Bugle founder Andy Boss: The man who invented the word “mentor”
He was a banker, an arts advocate, a community builder and a leader who had his hands in projects that touched all sectors of St. Paul, from serving for 24 years on the St. Paul Public Housing Authority to helping establish the Northern Clay Center, a nationally recognized center for ceramic arts.
But W. Andrew Boss—Andy Boss to all who knew him—probably will be remembered most as the man who always had time to listen to people and develop the relationships he insisted were at the center of building community and getting things done.
Boss died March 12 at his home in St. Anthony Park after battling Parkinson’s disease for several years. He was 81.
The former president of St. Anthony Park Bank (now Sunrise Banks), which his grandfather helped found, Boss has an extensive list of accomplishments in the city and in the St. Anthony Park community that stretches over decades. He worked with state and city organizations such as Minnesota State Colleges and Universities, Voyageur Outward Bound School, Friends of the St. Paul Public Library and the St. Paul Port Authority. And he was a pivotal supporter of many St. Anthony Park institutions: the Children’s Home Society, St. Anthony Park Home, Music in the Park Series. He commandeered the fundraising for the children’s wing in the St. Anthony Park Library in 1996, and he launched the St. Anthony Park Community Foundation, which is marking its 15th year.
In a Bugle interview in 2012, Boss said that getting to know people was the key to good leadership. Many of the projects he accomplished were a result of the “very satisfying” relationships he built with others, he said.
“He always had time for people, for their problems, for their dreams and opportunities,” said Rick Beeson, one of many St. Paul leaders who say Boss helped shape their own sense of community and governance. Boss hired Beeson to work at St. Anthony Park Bank (now Sunrise Banks) in 1988. Beeson is now chair of the University of Minnesota Board of Regents and executive vice president for corporate development and government relations at Sunrise Banks.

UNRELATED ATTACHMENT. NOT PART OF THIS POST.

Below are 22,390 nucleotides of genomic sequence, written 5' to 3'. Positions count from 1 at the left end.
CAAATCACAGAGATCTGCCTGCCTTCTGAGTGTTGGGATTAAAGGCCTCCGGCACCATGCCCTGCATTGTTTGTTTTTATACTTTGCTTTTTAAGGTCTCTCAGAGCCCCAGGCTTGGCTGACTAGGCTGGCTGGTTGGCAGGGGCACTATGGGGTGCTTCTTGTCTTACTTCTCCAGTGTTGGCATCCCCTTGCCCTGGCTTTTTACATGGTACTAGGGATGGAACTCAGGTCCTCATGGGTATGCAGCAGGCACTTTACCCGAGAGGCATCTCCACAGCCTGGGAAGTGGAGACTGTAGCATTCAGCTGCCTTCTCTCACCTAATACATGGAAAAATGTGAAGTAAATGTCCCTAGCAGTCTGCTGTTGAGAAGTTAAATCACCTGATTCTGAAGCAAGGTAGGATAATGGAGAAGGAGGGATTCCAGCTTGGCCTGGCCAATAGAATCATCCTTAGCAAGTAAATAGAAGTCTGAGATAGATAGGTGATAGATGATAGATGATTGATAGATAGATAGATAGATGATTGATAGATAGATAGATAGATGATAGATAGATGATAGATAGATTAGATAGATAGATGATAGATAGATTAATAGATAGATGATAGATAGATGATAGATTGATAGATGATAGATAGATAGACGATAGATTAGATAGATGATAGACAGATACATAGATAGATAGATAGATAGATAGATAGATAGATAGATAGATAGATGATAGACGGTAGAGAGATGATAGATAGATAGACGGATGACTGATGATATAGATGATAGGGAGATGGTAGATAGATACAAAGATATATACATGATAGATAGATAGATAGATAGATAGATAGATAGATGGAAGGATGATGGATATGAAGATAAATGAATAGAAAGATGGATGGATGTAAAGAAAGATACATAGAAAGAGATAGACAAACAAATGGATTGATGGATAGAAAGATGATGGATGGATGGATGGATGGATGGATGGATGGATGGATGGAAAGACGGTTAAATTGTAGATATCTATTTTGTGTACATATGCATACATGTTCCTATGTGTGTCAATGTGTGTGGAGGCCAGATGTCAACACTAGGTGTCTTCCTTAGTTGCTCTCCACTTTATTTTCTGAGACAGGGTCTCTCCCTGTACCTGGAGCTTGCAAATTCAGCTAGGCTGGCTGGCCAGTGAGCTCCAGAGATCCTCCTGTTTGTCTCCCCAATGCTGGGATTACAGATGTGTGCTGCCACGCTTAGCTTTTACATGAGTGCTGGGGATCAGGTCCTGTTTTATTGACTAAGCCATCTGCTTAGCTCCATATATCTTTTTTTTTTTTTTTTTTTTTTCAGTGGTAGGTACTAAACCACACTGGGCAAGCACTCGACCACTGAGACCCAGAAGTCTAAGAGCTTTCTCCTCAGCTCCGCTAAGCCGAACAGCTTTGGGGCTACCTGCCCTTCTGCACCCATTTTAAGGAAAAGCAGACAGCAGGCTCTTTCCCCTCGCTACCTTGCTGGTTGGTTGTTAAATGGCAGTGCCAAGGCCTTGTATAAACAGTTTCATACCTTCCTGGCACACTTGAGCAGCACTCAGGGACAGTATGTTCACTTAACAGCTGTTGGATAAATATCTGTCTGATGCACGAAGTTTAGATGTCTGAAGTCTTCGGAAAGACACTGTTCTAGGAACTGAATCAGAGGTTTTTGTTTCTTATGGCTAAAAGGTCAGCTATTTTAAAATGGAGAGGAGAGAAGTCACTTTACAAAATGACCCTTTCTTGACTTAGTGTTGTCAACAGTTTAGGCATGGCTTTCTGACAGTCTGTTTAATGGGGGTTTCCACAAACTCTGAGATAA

“I consider him the greatest St. Paulite in the last 50 years,” Beeson said. “I don’t think anyone would disagree with that. It’s a strong statement, but it’s simply the truth.”
The word “mentor” is overused, Beeson said, “but he really was a great mentor. He may have invented the word. He helped so many people who were down on their luck.”
He lifted their spirits and gave them practical ideas for getting back on their feet, Beeson said.
“My lasting memory of him will be the twinkle in his eye, the curiosity of his mind and the kindness of his heart,” said Jon Schumacher, executive director of the St. Anthony Park Community Foundation. “He understood the true meaning of community in a deep and inclusive way, and never stopped promoting that vision.”
It was Boss’s curiosity that led to the establishment of the Park Bugle in 1974. In the 2012 Bugle interview, Boss said he simply wanted to know more about putting a newspaper together. He approached Roger Swardson, the publisher of the Grand Gazette, about starting a newspaper in the St. Anthony Park community, and the Bugle was launched. Within a year, Boss had helped establish Park Press Inc., the nonprofit board that has been publishing the Park Bugle ever since.
“He loved the Bugle,” Beeson said. “He may have loved the Bugle more than anything else he did. It was doing his community work for him.”
Raised in St. Paul, Boss graduated from St. Paul Central High School in 1950. He received his bachelor’s degree from the University of Minnesota and later graduated from the Northwestern University School of Business. He served two years in the U.S. Army, then moved to Chicago, where he began his banking career. He returned to Minneapolis in 1964 to help found National City Bank in Minneapolis.
He became president of St. Anthony Park Bank in 1970, following in the footsteps of his grandfather, a founding director, and his father, a director. Andy soon became owner of that bank. He sold the bank in 1993 to the Reiling family, owners of Sunrise Community Banks. The bank’s named changed to Park Midway in 2004 and then to Sunrise Community in 2013.
Boss is survived by his wife of 28 years, Linda; children, Cathleen Gruen, Christine Kiebert-Boss, Wallace Boss, Kevin McCarthy, Kathleen Robertson, Michael Boss, Mary Boss, James Boss, Michael Phillips and Kari Phillips; grandchildren, sister Janet Albers; and many nieces and nephews.